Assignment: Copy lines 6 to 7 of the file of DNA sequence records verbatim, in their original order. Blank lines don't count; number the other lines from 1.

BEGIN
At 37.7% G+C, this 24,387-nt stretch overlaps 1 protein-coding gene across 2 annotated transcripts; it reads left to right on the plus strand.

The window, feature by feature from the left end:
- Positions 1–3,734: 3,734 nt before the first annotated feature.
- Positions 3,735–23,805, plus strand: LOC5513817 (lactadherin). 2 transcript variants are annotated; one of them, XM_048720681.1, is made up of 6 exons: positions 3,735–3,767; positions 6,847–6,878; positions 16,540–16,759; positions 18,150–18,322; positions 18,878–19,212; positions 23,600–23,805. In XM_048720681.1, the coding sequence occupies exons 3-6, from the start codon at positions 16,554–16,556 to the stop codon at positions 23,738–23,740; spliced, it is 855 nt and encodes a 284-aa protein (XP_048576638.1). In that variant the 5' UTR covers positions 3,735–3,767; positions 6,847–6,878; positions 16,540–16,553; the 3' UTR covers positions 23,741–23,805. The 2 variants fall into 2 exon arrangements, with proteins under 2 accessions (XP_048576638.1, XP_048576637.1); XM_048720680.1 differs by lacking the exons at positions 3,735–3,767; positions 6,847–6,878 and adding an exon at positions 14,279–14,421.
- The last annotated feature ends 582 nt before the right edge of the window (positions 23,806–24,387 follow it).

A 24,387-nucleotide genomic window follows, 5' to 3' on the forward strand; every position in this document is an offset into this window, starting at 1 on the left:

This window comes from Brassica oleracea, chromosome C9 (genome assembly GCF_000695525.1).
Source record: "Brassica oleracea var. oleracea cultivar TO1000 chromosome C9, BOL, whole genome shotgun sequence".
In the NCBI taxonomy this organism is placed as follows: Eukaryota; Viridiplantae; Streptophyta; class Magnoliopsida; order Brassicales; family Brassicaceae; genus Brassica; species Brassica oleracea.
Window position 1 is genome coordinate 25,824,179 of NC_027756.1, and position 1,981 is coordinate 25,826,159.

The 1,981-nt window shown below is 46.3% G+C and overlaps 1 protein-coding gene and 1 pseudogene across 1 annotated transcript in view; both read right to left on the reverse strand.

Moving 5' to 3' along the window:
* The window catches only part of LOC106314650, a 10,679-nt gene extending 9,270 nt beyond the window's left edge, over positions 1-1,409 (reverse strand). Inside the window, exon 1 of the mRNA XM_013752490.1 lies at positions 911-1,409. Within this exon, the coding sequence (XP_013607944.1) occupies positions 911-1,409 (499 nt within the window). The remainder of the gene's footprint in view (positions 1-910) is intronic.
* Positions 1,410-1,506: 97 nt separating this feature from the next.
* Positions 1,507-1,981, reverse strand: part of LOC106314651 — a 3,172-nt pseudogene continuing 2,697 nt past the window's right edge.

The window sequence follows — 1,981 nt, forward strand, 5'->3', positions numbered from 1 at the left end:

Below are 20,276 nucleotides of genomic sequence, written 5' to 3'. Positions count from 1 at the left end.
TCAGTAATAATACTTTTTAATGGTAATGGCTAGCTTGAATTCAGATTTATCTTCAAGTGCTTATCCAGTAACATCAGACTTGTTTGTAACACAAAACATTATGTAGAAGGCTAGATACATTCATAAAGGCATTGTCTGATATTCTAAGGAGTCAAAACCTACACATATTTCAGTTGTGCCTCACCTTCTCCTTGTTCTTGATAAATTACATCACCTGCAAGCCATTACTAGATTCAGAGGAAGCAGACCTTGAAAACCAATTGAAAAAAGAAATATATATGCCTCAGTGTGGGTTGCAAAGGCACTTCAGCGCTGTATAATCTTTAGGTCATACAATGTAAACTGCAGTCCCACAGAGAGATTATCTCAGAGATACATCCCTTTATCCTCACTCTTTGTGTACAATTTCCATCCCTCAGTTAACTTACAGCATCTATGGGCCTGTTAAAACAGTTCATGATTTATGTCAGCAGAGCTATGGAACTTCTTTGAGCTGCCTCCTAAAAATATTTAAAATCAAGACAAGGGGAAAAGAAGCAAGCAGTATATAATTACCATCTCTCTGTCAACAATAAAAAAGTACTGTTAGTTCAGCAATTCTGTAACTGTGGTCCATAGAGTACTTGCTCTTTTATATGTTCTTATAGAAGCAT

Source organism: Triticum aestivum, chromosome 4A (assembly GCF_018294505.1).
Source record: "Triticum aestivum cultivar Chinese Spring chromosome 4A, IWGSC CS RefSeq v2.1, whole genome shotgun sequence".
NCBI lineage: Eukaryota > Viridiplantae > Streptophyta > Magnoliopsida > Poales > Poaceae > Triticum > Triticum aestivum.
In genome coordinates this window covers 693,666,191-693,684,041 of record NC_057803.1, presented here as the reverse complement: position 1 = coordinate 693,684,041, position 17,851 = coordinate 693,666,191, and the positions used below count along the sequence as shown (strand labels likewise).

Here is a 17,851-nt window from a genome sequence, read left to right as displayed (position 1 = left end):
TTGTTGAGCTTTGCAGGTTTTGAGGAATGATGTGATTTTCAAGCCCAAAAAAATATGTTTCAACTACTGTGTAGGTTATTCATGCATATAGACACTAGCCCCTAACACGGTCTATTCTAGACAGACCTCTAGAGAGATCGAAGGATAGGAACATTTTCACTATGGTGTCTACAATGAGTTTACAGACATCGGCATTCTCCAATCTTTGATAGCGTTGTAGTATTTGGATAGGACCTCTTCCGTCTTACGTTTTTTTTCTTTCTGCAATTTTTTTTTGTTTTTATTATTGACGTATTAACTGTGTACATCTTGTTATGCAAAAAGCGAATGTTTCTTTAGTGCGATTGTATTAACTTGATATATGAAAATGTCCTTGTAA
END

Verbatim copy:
A 24,387-nucleotide genomic window follows, 5' to 3' on the forward strand; every position in this document is an offset into this window, starting at 1 on the left:

This window comes from Brassica oleracea, chromosome C9 (genome assembly GCF_000695525.1).